Getting charged with driving under the influence (more commonly called a DUI) is a major deal. A variety of consequences come your way if you’re caught driving with too much alcohol or drugs in your system. Your driver’s license is suspended, the charge appears on your criminal record, and you get hit with fees. You risk your current employment and future job opportunities, and being intoxicated behind the wheel puts drivers and bystanders around you at risk. This can lead to even more jail time even if you don’t end up crashing your car.
However, if you’re a truck driver, you face even tougher penalties. Being charged with a DUI will affect your ability to make a living, and the laws of different states will determine how much time you’ll see. Here are some extra repercussions that truck drivers face for a DUI charge.
Losing Your Commercial Driving License
One risk that truck drivers face when charged with driving under the influence is the suspension of their Commercial Driver’s License (CDL). This license is required to operate not only the largest type of commercial motor vehicle (CMV), but many of the largest vehicles in general. The suspension is automatic, and you don’t even have to be driving your CMV while under the influence in order for this to happen. In states like California, a commercial driver has their license suspended if they violate the state’s DUI laws while driving a regular car.
It’s hard enough to obtain this license, as anyone who intends to drive trucks for a living must pass random drug and alcohol tests on a regular basis. Being prepared for getting tested before and after you drive your truck won’t be enough. Rules established by the Federal Motor Carrier Safety Administration (FMCSA) state that commercial drivers can even be tested for driving while under the influence of drugs or alcohol during a drive. If you are suspected of driving under the influence when pulled over, refusing to have your breath, blood, or urine tested can land you in even bigger trouble, depending on the state. Doing so can get you a DUI charge, although refusing to take a DUI test is a bad idea no matter where you operate.
It’s common for people to lose their jobs if their bosses find out that they were charged with a DUI. And since this entire profession involves driving, and doing so with a specific license, your chances of finding new employment can be even slimmer.
Facing Prison Time
Truck driving comes with added risks due to the nature of the job, which requires transporting heavy loads of material across long distances. This puts the truck driver, as well as fellow drivers and bystanders, at a greater risk of getting injured or killed in an accident. Even if the worst that anyone suffers in an accident are minor injuries, some states have laws that make it illegal to drive commercial vehicles with a blood alcohol content (BAC) of at least 0.04 percent while ignoring or violating traffic laws.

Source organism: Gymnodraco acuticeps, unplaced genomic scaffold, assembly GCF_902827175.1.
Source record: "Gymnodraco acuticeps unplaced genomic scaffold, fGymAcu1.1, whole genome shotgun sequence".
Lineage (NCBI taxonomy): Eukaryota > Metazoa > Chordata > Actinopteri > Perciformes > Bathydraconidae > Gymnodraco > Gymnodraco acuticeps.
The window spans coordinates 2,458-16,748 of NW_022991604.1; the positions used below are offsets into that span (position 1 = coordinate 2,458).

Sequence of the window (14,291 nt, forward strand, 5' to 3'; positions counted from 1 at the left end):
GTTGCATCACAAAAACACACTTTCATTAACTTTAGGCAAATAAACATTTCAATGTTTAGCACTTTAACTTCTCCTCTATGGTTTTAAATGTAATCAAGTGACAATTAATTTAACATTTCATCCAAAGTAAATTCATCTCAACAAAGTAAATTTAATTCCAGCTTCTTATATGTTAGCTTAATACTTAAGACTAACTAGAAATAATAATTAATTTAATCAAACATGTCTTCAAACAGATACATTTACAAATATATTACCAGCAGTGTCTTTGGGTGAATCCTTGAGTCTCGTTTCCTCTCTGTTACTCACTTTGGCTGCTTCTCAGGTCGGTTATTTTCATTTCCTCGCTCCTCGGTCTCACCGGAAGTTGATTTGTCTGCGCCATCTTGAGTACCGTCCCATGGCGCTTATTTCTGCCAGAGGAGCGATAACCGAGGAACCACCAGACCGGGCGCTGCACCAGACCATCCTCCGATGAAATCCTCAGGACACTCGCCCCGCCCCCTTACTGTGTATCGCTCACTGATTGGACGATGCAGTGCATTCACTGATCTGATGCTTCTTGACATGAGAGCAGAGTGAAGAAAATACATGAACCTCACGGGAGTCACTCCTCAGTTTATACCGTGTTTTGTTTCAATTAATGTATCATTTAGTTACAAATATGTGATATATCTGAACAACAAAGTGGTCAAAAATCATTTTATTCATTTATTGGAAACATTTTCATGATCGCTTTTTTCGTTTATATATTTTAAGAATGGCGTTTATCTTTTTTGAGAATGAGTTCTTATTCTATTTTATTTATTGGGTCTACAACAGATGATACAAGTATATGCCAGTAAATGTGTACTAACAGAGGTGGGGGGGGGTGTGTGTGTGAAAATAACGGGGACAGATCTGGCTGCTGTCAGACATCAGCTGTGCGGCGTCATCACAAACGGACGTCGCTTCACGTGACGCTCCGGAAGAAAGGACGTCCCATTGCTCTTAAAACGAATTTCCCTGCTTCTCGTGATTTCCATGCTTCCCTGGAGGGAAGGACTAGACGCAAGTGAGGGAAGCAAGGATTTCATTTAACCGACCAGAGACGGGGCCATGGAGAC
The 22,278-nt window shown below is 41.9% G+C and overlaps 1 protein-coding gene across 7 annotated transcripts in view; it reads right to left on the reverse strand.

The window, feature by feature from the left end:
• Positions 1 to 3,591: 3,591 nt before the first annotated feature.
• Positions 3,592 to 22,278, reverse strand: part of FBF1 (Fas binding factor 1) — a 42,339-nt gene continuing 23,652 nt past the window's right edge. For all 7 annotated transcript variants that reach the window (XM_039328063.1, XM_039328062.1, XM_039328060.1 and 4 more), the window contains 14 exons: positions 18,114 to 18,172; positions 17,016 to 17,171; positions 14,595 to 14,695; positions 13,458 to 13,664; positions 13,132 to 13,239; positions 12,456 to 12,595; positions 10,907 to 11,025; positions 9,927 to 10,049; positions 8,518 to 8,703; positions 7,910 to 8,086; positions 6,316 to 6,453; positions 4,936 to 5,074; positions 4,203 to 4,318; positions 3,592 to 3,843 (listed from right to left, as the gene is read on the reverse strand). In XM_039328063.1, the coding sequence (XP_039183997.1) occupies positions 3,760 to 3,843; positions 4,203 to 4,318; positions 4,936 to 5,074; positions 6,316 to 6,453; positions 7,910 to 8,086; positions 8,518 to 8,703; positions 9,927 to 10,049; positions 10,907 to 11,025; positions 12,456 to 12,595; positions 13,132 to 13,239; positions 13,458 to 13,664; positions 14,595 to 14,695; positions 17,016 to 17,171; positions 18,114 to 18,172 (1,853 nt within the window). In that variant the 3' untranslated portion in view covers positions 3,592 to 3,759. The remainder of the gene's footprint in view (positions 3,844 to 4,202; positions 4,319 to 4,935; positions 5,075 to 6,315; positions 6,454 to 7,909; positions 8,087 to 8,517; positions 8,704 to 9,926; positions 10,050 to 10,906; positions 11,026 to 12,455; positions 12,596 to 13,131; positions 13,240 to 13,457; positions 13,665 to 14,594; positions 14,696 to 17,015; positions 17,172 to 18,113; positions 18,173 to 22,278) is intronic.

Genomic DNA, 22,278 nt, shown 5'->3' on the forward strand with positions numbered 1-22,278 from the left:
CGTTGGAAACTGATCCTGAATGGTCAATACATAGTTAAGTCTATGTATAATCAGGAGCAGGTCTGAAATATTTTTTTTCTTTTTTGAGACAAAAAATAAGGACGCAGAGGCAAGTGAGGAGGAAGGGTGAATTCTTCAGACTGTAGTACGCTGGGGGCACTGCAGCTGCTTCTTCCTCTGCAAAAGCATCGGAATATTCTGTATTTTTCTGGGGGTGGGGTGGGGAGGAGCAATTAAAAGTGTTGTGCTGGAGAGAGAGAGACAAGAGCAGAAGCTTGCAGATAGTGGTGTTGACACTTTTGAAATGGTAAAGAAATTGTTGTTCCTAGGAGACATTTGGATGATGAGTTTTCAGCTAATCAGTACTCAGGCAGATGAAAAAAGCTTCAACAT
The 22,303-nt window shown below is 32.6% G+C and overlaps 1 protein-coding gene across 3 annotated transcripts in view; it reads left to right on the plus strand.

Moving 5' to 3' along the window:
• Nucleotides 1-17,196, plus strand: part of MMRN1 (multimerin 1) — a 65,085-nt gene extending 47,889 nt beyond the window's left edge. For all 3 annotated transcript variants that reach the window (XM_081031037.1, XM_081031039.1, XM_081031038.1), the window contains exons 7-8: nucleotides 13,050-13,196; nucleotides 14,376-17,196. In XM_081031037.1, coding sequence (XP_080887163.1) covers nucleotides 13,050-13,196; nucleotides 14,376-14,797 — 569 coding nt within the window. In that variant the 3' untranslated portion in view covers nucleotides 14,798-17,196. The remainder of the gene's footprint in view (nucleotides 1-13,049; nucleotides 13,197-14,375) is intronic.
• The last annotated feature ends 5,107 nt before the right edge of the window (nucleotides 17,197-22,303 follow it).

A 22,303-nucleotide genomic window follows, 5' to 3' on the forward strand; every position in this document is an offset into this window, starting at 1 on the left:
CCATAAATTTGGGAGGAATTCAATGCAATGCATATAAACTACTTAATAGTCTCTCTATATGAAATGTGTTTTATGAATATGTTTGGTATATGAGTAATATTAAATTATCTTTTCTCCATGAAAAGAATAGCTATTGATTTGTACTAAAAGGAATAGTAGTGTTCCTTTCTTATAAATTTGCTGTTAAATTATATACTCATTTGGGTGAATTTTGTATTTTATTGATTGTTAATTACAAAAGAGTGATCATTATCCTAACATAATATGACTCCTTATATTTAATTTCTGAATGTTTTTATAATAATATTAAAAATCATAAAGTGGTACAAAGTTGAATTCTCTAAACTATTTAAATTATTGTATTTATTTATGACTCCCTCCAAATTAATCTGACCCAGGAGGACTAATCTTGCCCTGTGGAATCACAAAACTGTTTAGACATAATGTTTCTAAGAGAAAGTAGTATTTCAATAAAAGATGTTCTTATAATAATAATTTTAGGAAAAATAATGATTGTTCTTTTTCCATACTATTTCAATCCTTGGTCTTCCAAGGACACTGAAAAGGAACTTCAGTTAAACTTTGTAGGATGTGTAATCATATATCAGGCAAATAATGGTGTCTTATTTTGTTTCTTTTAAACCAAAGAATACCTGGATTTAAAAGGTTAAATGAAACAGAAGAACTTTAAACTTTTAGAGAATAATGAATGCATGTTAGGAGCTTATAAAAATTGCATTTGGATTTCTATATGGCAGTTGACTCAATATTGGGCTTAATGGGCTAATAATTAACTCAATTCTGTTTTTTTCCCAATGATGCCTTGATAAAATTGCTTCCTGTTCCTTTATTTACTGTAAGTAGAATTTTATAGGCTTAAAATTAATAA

Being charged with a DUI lands you in jail for up to six months on your first offense in all states, and it’s classified as a misdemeanor. However, events which transpired while you drove under the influence may affect the length of your prison time. The injuries or death of others involved in any accident you caused while driving under the influence can lead to a sentencing of anywhere between a few years and over a decade. This appearing on your criminal record can make it even harder for you to find work once you leave prison, no matter the field.
High Financial Costs
If you’re involved in an accident while driving a truck under the influence and everyone involved escapes in one piece, you’ll still have to deal with consequences which can put a huge dent in your wallet. There’s the cost of physical recovery, which can vary depending on the extent of your injuries. Whether it’s a broken bone, internal injury, or concussion, hospital bills are expensive. Repairs to your truck will also cost plenty of money, although there are organizations that offer truck repair shop software in order to speed up the fixing process and help your truck avoid damage in the future.
The costs of court cases won’t be any easier to avoid, especially if other people suffered injuries or had their vehicles damaged. Even if the DUI charge is your only problem, penalties can include fines that range from $500 to over $1,000. In this case, you should hire a DUI attorney to avoid as many penalties and convictions as possible. These lawyers can look at the situation if you’ve been wrongly charged and find evidence of your innocence, which will help you keep your CDL and job. Your attorney should also be able to represent you out-of-state if you get charged in a different state, as well as know someone who can represent you there if it’s not in their jurisdiction.
Keep these repercussions in mind so that you stay clear of alcohol and drugs, keep your CDL, and enjoy a long career as a truck driver.